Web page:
But the true star of the night was IRIS itself, which by the end of the concert estimated that it had raised $12,000 from an audience eager to help. Executive Director Chris George spoke at the beginning of the evening to thank everyone for coming.

“I was about to say these are dark days for refugee resettlement, but boy, you have raised my spirits,” he said. He spoke briefly of the U.S. tradition of welcoming immigrants from all over the world to make new lives within its borders.

“We have to protect this tradition,” George said. “Prepare for the battle ahead ... keep your spirits high ... we need all of your energy, activism, and strength.”

When he finished, the audience rose as one and applauded, with a sound that filled the chapel from front to back, roof to ceiling.

Salovey Weighs In

Meanwhile, Yale University President Peter Salovey sent the following message to students, faculty, and staff about the Trump order:

To the Yale Community,

In the hours since Provost Polak, Vice President Goff-Crews, and I wrote to you yesterday evening, we have continued to work closely here on campus, and with colleagues at other U.S. universities, in response to the executive order signed by President Trump on Friday. As you are no doubt aware, the order provides the following:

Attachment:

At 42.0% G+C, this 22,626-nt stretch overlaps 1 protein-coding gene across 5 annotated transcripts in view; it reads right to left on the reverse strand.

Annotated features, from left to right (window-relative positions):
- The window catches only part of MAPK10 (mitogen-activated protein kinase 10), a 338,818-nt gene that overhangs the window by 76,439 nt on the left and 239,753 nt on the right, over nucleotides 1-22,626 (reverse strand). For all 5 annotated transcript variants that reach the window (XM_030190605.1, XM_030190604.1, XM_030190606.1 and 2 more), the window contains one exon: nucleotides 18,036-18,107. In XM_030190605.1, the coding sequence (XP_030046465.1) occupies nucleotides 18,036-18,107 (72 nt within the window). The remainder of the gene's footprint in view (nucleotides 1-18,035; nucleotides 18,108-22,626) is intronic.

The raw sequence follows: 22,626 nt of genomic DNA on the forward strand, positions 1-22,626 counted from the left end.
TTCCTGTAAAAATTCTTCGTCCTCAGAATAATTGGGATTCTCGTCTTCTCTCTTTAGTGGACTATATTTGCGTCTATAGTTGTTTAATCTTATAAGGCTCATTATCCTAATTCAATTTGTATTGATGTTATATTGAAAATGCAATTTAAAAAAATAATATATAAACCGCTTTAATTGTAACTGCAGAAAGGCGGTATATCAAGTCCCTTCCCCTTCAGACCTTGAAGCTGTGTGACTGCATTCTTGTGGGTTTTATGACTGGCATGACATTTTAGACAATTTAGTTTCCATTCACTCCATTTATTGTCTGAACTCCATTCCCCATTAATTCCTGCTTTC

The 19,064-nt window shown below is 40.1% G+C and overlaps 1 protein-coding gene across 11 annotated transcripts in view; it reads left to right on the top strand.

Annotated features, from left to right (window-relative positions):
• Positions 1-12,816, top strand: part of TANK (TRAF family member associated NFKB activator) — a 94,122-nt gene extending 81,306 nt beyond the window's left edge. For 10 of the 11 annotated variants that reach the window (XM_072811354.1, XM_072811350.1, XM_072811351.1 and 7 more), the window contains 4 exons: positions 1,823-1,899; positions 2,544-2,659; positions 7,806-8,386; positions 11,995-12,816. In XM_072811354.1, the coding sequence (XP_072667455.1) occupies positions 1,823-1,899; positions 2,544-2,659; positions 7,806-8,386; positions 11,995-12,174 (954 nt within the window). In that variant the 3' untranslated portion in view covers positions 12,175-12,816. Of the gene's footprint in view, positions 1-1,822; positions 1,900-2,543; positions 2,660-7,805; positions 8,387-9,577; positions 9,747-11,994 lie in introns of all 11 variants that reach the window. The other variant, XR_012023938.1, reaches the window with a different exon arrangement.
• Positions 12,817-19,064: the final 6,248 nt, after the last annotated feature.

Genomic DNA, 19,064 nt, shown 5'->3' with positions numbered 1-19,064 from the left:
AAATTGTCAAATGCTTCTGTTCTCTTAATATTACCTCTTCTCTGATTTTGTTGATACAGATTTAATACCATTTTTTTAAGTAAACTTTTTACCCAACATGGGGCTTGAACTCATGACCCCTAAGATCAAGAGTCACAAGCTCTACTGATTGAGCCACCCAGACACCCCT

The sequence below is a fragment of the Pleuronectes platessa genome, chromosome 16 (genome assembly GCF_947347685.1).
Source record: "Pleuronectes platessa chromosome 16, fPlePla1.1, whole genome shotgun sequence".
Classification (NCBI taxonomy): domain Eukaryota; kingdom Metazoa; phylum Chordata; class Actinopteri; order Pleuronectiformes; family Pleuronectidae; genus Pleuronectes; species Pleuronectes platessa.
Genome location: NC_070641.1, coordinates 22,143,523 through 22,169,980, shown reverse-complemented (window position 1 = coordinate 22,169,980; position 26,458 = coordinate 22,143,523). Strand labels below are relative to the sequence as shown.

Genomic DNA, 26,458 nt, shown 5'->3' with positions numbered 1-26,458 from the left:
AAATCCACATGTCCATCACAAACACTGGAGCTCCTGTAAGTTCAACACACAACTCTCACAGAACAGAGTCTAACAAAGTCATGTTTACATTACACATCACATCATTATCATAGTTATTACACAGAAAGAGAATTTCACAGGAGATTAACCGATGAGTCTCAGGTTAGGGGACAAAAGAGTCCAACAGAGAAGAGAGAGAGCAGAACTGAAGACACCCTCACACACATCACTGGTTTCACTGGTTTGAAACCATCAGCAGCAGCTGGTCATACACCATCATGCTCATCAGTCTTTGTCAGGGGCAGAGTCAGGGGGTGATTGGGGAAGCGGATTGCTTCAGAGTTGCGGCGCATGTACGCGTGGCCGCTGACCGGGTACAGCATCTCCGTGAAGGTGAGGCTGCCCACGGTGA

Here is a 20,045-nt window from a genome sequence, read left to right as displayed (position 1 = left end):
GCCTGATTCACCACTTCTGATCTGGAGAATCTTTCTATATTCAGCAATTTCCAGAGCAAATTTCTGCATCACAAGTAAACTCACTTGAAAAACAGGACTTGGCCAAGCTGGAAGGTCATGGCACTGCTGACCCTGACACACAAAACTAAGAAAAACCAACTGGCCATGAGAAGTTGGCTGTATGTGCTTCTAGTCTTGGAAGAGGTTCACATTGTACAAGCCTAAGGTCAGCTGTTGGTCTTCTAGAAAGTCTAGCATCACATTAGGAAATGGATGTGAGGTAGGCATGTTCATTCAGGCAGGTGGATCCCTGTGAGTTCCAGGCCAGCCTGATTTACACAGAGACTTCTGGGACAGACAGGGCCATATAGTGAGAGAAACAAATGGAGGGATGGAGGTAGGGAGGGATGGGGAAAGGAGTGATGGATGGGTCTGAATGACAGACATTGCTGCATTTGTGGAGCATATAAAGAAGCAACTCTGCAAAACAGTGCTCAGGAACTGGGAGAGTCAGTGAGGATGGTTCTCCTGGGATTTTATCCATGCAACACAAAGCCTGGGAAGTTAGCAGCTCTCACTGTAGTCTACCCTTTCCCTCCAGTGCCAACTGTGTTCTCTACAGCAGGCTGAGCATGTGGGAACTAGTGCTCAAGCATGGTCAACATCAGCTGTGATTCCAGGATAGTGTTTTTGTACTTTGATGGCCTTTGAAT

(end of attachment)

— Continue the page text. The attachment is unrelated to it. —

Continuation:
For the next ninety days it blocks entry into the United States by citizens of seven predominantly Muslim countries: Iran, Iraq, Libya, Somalia, Sudan, Syria, and Yemen;
For the next ninety days it appears to bar individuals with valid visas and even green card holders from those countries from re-entering the United States unless exemptions are granted;
For the next 120 days it suspends entry of all refugees to the United States; and
It bars Syrian refugees indefinitely.